Sunday, September 21, 2014

A Statistical Look at Alexandre Burrows

The 2014-2015 season will mark Alexandre Burrows' 10th season in the league, all with the Vancouver Canucks. The left-handed forward was undrafted and fought his way through the QMJHL and the ECHL to crack the Canucks line-up. His highest scoring season was the 2009-2010 campaign where he scored 67 points (35G 32A) in all 82 games. In the next two season, Burrows would average 50 points a season (48 points, and 52 points, respectively) all while registering a shooting percent all around 15%. In the lockout-shortened 2012-2013 season, Burrows scored 24 points (13G 11A) in 47 games played, with a 9.3% shooting.

So I think the biggest question Canuck (and non-Canuck) fans are asking is, what the heck happened last season? We had seen 4 straight 20+ goal seasons, and a season, if fully played where Burrows might have hit 20 goals, and then the 2013-2014 season, where Burrows scored 15 points (5G 10A) in 49 games. So let's take a look into the numbers of what happened, because they are far more than what the conventional stats say.
 In the very first game of the season, the Canucks were playing the San Jose Sharks when Burrows dove to block a slapshot during a San Jose 5-on-3 advantage. While out for a couple weeks, Burrows was injured when a puck hit him in the face while on the penalty kill in a December game against the Carolina Hurricanes. So the answer is simple, right? We take Burrows off the penalty kill unit, and all will be dandy...Except it's not that simple. While he was on the ice last season, Burrows was a solid staple on the penalty kill. Of all the forwards who averaged over 1:00 of penalty kill (4-on-5) time per game (60 min), Burrows was 2nd on the team in blocked shots for, with 26.1/60, which averages to 0.87 blocks per 2 minutes of penalty kill ice time. To put into perspective, the leader on the team (who falls under the aforementioned parameters) was Christopher Higgins, who averaged 28.1 blocks/60. This averages to .94/2. And while it's important to note that Burrows' on-ice corsi during the penalty kill was worse than his off-ice corsi (-82.30% vs. -67.45%), keep in mind that of the forwards on the Canucks who averaged more than 1:00 of penalty kill ice time per game, Burrows had the second-highest QOC rating, which is a statistical look at the on-ice competition a player faces. I will saw though, that this stat alone is a bit flawed because taking out the average time requirement, Burrows' QOC rating was 5th on the team. I say this because the three players directly above Burrows, David Booth, Zac Dalpe, and Zack Kassian, all had average ice times of less than 0.10 minutes (less than 6 seconds of penalty kill ice time) per game. They averaged 0.05, 0.03, and 0.01 minutes, respectively. If you're curious for more stats, you can follow this link to BehindtheNet, where I got all the information.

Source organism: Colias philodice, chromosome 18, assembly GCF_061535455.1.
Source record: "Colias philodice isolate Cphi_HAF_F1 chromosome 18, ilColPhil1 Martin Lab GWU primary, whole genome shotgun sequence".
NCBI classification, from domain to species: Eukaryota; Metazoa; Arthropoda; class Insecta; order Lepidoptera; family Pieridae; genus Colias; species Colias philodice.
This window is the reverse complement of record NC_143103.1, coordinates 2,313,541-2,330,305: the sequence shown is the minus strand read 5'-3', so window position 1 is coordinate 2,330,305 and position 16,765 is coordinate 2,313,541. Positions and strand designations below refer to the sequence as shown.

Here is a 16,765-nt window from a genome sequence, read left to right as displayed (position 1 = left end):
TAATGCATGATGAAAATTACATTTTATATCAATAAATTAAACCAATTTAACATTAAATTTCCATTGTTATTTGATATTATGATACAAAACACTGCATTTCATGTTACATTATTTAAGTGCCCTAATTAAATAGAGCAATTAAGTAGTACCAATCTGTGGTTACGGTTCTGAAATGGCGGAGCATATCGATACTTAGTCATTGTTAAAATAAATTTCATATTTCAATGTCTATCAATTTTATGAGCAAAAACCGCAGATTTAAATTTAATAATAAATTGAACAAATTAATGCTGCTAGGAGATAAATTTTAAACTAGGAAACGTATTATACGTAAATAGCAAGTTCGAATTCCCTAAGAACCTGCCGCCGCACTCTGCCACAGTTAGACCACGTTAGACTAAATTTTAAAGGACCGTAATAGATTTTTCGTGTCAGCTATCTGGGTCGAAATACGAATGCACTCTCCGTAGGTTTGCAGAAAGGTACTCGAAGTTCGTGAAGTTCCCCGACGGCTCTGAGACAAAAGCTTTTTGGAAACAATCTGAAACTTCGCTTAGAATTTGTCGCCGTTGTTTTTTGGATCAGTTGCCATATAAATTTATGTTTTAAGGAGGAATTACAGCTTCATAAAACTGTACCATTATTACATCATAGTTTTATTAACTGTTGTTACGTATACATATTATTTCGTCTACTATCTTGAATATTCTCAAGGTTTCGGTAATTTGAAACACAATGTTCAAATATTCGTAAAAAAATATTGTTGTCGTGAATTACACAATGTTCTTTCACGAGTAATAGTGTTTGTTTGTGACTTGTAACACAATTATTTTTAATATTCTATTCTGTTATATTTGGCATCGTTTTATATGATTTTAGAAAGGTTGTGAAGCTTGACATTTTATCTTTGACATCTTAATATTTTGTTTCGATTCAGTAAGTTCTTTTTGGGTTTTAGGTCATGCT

Here is a table of some other stats from the site above:
PlayerTeam Sv %BF/60 OnG/60 OnGA/60 Off
Alex Burrows90126.14.686.05
Ryan Kesler81124.96.684.09
Christopher Higgins83028.15.615.07
Brad Richardson91817.53.335.25

Moving on!